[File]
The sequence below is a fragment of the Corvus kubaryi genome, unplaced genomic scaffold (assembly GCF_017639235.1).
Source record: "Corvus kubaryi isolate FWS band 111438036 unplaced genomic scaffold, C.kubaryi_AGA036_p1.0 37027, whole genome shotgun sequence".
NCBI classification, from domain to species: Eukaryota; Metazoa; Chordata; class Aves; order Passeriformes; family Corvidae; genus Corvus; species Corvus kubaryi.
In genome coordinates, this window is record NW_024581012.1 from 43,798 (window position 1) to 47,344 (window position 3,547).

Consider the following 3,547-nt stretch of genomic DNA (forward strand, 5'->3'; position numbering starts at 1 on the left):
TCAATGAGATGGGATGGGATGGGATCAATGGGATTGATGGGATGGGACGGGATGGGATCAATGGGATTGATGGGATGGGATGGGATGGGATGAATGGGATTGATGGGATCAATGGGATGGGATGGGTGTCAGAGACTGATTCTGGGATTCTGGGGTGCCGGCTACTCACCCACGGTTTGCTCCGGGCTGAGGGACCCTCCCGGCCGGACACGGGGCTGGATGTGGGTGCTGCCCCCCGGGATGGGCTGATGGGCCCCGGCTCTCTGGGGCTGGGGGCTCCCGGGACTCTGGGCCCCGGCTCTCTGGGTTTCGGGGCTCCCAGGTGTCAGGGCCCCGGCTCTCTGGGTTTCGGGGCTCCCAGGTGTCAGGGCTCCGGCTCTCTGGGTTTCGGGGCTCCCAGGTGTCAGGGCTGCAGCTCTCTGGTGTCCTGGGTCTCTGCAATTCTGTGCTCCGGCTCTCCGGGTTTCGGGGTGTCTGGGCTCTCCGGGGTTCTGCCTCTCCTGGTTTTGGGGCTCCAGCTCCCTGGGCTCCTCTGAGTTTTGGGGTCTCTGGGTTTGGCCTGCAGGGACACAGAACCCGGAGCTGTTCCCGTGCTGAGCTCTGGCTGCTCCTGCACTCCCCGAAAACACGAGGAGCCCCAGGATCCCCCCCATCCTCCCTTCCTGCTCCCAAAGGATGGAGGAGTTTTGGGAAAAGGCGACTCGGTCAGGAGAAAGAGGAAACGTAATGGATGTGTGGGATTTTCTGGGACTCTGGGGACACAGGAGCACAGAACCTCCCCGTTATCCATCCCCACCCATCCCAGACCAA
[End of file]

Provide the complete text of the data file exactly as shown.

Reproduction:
The sequence below is a fragment of the Corvus kubaryi genome, unplaced genomic scaffold (assembly GCF_017639235.1).
Source record: "Corvus kubaryi isolate FWS band 111438036 unplaced genomic scaffold, C.kubaryi_AGA036_p1.0 37027, whole genome shotgun sequence".
NCBI classification, from domain to species: Eukaryota; Metazoa; Chordata; class Aves; order Passeriformes; family Corvidae; genus Corvus; species Corvus kubaryi.
In genome coordinates, this window is record NW_024581012.1 from 43,798 (window position 1) to 47,344 (window position 3,547).

Consider the following 3,547-nt stretch of genomic DNA (forward strand, 5'->3'; position numbering starts at 1 on the left):
TCAATGAGATGGGATGGGATGGGATCAATGGGATTGATGGGATGGGACGGGATGGGATCAATGGGATTGATGGGATGGGATGGGATGGGATGAATGGGATTGATGGGATCAATGGGATGGGATGGGTGTCAGAGACTGATTCTGGGATTCTGGGGTGCCGGCTACTCACCCACGGTTTGCTCCGGGCTGAGGGACCCTCCCGGCCGGACACGGGGCTGGATGTGGGTGCTGCCCCCCGGGATGGGCTGATGGGCCCCGGCTCTCTGGGGCTGGGGGCTCCCGGGACTCTGGGCCCCGGCTCTCTGGGTTTCGGGGCTCCCAGGTGTCAGGGCCCCGGCTCTCTGGGTTTCGGGGCTCCCAGGTGTCAGGGCTCCGGCTCTCTGGGTTTCGGGGCTCCCAGGTGTCAGGGCTGCAGCTCTCTGGTGTCCTGGGTCTCTGCAATTCTGTGCTCCGGCTCTCCGGGTTTCGGGGTGTCTGGGCTCTCCGGGGTTCTGCCTCTCCTGGTTTTGGGGCTCCAGCTCCCTGGGCTCCTCTGAGTTTTGGGGTCTCTGGGTTTGGCCTGCAGGGACACAGAACCCGGAGCTGTTCCCGTGCTGAGCTCTGGCTGCTCCTGCACTCCCCGAAAACACGAGGAGCCCCAGGATCCCCCCCATCCTCCCTTCCTGCTCCCAAAGGATGGAGGAGTTTTGGGAAAAGGCGACTCGGTCAGGAGAAAGAGGAAACGTAATGGATGTGTGGGATTTTCTGGGACTCTGGGGACACAGGAGCACAGAACCTCCCCGTTATCCATCCCCACCCATCCCAGACCAA